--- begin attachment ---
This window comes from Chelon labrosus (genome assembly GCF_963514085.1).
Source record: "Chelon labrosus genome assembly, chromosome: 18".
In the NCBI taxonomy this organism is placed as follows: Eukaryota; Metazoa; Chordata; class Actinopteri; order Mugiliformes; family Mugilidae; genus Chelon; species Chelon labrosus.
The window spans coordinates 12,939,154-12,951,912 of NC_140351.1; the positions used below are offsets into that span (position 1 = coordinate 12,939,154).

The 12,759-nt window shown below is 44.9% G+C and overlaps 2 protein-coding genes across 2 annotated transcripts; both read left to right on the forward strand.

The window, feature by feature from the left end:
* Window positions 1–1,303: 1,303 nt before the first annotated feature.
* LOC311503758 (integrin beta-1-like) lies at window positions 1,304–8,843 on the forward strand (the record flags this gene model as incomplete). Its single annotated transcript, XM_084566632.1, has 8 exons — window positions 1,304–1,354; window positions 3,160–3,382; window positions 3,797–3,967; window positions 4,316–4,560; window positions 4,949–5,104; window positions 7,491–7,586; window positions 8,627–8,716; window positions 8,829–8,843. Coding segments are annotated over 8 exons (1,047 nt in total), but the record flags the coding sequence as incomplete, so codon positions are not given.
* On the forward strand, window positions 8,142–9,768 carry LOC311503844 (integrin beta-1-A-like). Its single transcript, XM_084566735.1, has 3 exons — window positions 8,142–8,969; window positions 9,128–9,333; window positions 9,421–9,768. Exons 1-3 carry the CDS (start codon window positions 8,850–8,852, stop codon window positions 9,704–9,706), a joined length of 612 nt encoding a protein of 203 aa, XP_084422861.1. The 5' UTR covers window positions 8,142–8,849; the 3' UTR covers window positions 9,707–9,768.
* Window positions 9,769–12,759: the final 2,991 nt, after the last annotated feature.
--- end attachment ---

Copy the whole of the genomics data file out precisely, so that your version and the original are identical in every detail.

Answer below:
This window comes from Chelon labrosus (genome assembly GCF_963514085.1).
Source record: "Chelon labrosus genome assembly, chromosome: 18".
In the NCBI taxonomy this organism is placed as follows: Eukaryota; Metazoa; Chordata; class Actinopteri; order Mugiliformes; family Mugilidae; genus Chelon; species Chelon labrosus.
The window spans coordinates 12,939,154-12,951,912 of NC_140351.1; the positions used below are offsets into that span (position 1 = coordinate 12,939,154).

The 12,759-nt window shown below is 44.9% G+C and overlaps 2 protein-coding genes across 2 annotated transcripts; both read left to right on the forward strand.

The window, feature by feature from the left end:
* Window positions 1–1,303: 1,303 nt before the first annotated feature.
* LOC311503758 (integrin beta-1-like) lies at window positions 1,304–8,843 on the forward strand (the record flags this gene model as incomplete). Its single annotated transcript, XM_084566632.1, has 8 exons — window positions 1,304–1,354; window positions 3,160–3,382; window positions 3,797–3,967; window positions 4,316–4,560; window positions 4,949–5,104; window positions 7,491–7,586; window positions 8,627–8,716; window positions 8,829–8,843. Coding segments are annotated over 8 exons (1,047 nt in total), but the record flags the coding sequence as incomplete, so codon positions are not given.
* On the forward strand, window positions 8,142–9,768 carry LOC311503844 (integrin beta-1-A-like). Its single transcript, XM_084566735.1, has 3 exons — window positions 8,142–8,969; window positions 9,128–9,333; window positions 9,421–9,768. Exons 1-3 carry the CDS (start codon window positions 8,850–8,852, stop codon window positions 9,704–9,706), a joined length of 612 nt encoding a protein of 203 aa, XP_084422861.1. The 5' UTR covers window positions 8,142–8,849; the 3' UTR covers window positions 9,707–9,768.
* Window positions 9,769–12,759: the final 2,991 nt, after the last annotated feature.